All it has done is reward people for having children - whereas I concur with the moral stance that people should only be rewarded for having children where it is a benefit to society.  That obviously cannot be policed - so just get rid.

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By The Black Knight
02nd Apr 2012 12:57

HMRC learn from mistakes ?

Yeah right !

1, That would assume the intelligence to learn.

2, They never make mistakes !

3, That's not really the point a vast number of the otherwise unemployable are are engaged being awkward in the security checks alone.

4, If you don't subsidise the delinquent baby factory then many government departments will have nothing to do in years to come e.g. policing , child tax credits, ASBO's, UB40, etc etc


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By jfrowe
02nd Apr 2012 16:13

January 2013

The changes are to be brought in on 7 January 2013 - how is the entitlement for the period 7 January 2013 to 5 April 2013 to be determined?  Will it based on income in this period or on income in the whole of the tax year 2012/13  ie from 6 April 2012 - this week!  Can they base a benefit entitlement on income received in a preceding period before the changes were brought in? If it is to be based on income in the 13 week period beginning 7 January 2013 how is this information to be obtained and checked?  I can only see an administrative mess and collection nightmare for HMRC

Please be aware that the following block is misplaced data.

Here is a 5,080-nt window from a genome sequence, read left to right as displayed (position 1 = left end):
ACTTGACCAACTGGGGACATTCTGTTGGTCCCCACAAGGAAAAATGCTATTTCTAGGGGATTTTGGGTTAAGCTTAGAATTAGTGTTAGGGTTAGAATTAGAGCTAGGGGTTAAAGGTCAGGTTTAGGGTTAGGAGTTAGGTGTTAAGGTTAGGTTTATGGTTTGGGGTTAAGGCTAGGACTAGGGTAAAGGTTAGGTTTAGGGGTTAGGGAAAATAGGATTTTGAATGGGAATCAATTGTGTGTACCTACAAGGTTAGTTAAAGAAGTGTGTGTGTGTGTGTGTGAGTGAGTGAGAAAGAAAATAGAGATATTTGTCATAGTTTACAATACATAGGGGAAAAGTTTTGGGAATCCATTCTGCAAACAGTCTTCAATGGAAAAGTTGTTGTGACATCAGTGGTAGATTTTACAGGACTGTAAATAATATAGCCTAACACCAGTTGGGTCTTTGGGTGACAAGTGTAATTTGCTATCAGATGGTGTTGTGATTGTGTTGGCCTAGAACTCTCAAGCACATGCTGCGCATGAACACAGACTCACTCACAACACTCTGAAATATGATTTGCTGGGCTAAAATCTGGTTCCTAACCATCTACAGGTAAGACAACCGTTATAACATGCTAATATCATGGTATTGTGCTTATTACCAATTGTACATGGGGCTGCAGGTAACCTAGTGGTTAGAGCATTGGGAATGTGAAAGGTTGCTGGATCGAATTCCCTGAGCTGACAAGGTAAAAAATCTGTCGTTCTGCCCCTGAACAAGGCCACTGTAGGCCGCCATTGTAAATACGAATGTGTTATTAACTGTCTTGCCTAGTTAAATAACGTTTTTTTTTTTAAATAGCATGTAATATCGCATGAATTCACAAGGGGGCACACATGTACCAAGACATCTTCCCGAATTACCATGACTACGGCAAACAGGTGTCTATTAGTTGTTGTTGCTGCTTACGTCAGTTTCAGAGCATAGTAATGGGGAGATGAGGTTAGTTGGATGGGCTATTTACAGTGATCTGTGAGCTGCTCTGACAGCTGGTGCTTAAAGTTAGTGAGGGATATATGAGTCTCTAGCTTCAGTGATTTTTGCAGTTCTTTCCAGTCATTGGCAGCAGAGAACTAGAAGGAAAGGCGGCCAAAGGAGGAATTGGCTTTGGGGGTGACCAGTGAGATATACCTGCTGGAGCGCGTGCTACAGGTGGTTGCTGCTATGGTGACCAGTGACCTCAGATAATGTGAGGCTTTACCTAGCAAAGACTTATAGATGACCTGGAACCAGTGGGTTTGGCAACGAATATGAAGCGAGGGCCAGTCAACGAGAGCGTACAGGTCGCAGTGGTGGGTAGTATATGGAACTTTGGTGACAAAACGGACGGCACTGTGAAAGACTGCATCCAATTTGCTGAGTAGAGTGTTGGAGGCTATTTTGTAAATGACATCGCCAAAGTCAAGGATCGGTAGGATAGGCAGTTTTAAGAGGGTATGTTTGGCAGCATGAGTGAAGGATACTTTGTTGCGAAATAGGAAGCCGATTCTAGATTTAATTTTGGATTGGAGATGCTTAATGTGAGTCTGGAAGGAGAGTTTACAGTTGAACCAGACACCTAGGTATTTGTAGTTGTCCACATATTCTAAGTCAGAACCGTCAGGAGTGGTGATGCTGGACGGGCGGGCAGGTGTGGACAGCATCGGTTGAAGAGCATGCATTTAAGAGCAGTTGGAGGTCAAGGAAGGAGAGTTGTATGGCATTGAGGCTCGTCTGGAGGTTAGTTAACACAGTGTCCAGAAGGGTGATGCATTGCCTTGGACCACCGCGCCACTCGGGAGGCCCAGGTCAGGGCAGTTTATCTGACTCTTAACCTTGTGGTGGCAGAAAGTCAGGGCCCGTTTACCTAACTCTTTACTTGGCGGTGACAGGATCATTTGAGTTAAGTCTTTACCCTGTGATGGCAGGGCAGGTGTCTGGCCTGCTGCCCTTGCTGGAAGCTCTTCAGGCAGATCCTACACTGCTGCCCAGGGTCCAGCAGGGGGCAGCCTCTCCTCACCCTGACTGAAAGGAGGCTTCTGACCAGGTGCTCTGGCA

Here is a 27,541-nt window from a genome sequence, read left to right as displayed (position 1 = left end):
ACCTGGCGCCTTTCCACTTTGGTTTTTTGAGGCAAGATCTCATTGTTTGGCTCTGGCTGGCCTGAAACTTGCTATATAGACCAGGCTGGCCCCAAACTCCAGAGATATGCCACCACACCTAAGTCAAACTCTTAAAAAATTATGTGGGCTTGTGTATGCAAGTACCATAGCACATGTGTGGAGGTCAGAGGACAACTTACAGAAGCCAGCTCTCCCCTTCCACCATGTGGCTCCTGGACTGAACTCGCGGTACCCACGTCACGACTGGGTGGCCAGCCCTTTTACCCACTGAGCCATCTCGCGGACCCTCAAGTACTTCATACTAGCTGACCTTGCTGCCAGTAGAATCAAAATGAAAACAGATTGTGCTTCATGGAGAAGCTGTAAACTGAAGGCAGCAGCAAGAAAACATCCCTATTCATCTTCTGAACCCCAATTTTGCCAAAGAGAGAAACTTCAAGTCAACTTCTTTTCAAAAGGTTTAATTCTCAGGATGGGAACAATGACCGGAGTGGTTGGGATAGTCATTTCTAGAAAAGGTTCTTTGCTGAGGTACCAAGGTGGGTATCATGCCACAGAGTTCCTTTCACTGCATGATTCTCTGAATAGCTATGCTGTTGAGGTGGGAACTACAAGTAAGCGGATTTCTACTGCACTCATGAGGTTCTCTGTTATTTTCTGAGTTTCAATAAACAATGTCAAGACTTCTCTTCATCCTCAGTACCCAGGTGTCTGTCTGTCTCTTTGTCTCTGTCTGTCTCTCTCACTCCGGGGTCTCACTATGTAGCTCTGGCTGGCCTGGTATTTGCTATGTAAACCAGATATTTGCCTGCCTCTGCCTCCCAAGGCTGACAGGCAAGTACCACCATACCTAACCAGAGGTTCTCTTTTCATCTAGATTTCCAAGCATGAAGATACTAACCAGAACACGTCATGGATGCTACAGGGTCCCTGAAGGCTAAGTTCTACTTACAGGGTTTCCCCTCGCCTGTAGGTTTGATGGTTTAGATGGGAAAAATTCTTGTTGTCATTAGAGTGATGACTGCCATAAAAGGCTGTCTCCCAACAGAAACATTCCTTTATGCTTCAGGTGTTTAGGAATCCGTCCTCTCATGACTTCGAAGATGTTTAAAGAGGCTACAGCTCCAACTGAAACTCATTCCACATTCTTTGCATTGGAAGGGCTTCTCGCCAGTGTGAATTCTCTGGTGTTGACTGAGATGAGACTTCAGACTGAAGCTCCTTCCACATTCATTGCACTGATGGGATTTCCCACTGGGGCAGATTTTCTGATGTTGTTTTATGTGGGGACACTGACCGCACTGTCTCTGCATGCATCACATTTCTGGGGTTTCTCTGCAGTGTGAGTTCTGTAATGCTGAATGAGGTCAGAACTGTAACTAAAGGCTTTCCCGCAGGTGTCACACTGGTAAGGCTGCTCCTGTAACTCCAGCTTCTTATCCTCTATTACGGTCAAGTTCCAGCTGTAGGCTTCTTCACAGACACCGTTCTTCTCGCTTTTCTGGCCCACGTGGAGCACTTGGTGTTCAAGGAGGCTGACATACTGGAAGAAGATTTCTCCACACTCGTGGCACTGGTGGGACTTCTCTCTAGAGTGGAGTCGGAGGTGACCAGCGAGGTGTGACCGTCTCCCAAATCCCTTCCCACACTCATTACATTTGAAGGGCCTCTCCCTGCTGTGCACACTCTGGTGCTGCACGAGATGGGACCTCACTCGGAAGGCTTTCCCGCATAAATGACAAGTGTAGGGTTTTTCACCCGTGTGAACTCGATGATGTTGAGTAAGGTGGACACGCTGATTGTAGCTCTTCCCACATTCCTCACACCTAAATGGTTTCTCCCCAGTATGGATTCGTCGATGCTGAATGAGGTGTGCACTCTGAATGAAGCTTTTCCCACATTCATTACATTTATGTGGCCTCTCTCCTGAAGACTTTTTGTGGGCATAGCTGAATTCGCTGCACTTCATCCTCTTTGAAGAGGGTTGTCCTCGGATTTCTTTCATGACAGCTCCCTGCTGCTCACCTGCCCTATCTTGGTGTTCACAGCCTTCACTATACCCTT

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By kevinringer
03rd Apr 2012 13:41


HMRC have some FAQs at In answer, mother will continue to receive CHB regardless of whether partner has income >£50k - electing not to receive CHB is voluntary. Partner will be liable for the income tax charge if his (or her) income is >£50k. This is the point of my article - partner will be liable for tax on a benefit that he never signed up for and never received. And if they've separated by the time he completes his Tax Return will he even consider the CHB? And if he does and tries to declare it, where does he get his figures from? Mother may refuse to disclose them as will HMRC. He can assume she claimed for the full year and use the standard rates - but she may have closed down her claim. Very messy.

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By kevinringer
03rd Apr 2012 13:46

Choose not to claim and still complete claims at the same time !

Whilst on the subject of FAQs take a look at - you choose not to claim but still need to complete claims to preserve your NIC record. So how do you choose not to claim and still complete claims at the same time? The cost of administering this new system will surely exceed the tax raised.

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Replying to Glennzy:
By The Black Knight
03rd Apr 2012 14:04

first directive

kevinringer wrote:

 The cost of administering this new system will surely exceed the tax raised.


Passes the test for a government idea then ?

That has to be where they start with these things ?

More work for civil servants being the primary purpose ?